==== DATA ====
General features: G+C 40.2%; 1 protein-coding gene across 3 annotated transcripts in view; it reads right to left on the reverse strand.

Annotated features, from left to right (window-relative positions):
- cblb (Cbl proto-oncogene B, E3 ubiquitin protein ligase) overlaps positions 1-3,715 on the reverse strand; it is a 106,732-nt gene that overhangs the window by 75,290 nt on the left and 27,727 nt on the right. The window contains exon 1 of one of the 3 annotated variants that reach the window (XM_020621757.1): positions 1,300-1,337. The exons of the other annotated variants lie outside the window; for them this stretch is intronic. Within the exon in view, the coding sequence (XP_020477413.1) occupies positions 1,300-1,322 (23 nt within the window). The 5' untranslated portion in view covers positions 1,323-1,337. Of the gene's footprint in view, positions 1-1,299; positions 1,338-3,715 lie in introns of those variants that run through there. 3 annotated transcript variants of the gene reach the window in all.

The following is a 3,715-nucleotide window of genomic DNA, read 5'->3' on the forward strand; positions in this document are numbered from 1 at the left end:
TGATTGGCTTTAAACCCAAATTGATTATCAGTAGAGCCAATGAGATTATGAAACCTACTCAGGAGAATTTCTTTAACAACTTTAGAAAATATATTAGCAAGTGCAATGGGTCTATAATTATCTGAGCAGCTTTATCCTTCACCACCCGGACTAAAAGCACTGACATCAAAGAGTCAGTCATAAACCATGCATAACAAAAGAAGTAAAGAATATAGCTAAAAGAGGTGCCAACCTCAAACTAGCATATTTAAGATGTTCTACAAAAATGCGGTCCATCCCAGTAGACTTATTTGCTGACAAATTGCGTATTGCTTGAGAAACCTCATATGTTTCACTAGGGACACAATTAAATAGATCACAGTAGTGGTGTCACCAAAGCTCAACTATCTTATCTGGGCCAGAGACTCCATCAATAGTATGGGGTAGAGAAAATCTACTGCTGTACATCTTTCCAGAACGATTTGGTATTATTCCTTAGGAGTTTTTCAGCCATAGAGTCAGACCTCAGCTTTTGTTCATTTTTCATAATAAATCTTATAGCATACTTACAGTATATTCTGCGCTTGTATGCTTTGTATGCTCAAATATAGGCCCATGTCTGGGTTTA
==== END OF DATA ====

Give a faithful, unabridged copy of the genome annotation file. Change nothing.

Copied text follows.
General features: G+C 40.2%; 1 protein-coding gene across 3 annotated transcripts in view; it reads right to left on the reverse strand.

Annotated features, from left to right (window-relative positions):
- cblb (Cbl proto-oncogene B, E3 ubiquitin protein ligase) overlaps positions 1-3,715 on the reverse strand; it is a 106,732-nt gene that overhangs the window by 75,290 nt on the left and 27,727 nt on the right. The window contains exon 1 of one of the 3 annotated variants that reach the window (XM_020621757.1): positions 1,300-1,337. The exons of the other annotated variants lie outside the window; for them this stretch is intronic. Within the exon in view, the coding sequence (XP_020477413.1) occupies positions 1,300-1,322 (23 nt within the window). The 5' untranslated portion in view covers positions 1,323-1,337. Of the gene's footprint in view, positions 1-1,299; positions 1,338-3,715 lie in introns of those variants that run through there. 3 annotated transcript variants of the gene reach the window in all.

The following is a 3,715-nucleotide window of genomic DNA, read 5'->3' on the forward strand; positions in this document are numbered from 1 at the left end:
TGATTGGCTTTAAACCCAAATTGATTATCAGTAGAGCCAATGAGATTATGAAACCTACTCAGGAGAATTTCTTTAACAACTTTAGAAAATATATTAGCAAGTGCAATGGGTCTATAATTATCTGAGCAGCTTTATCCTTCACCACCCGGACTAAAAGCACTGACATCAAAGAGTCAGTCATAAACCATGCATAACAAAAGAAGTAAAGAATATAGCTAAAAGAGGTGCCAACCTCAAACTAGCATATTTAAGATGTTCTACAAAAATGCGGTCCATCCCAGTAGACTTATTTGCTGACAAATTGCGTATTGCTTGAGAAACCTCATATGTTTCACTAGGGACACAATTAAATAGATCACAGTAGTGGTGTCACCAAAGCTCAACTATCTTATCTGGGCCAGAGACTCCATCAATAGTATGGGGTAGAGAAAATCTACTGCTGTACATCTTTCCAGAACGATTTGGTATTATTCCTTAGGAGTTTTTCAGCCATAGAGTCAGACCTCAGCTTTTGTTCATTTTTCATAATAAATCTTATAGCATACTTACAGTATATTCTGCGCTTGTATGCTTTGTATGCTCAAATATAGGCCCATGTCTGGGTTTA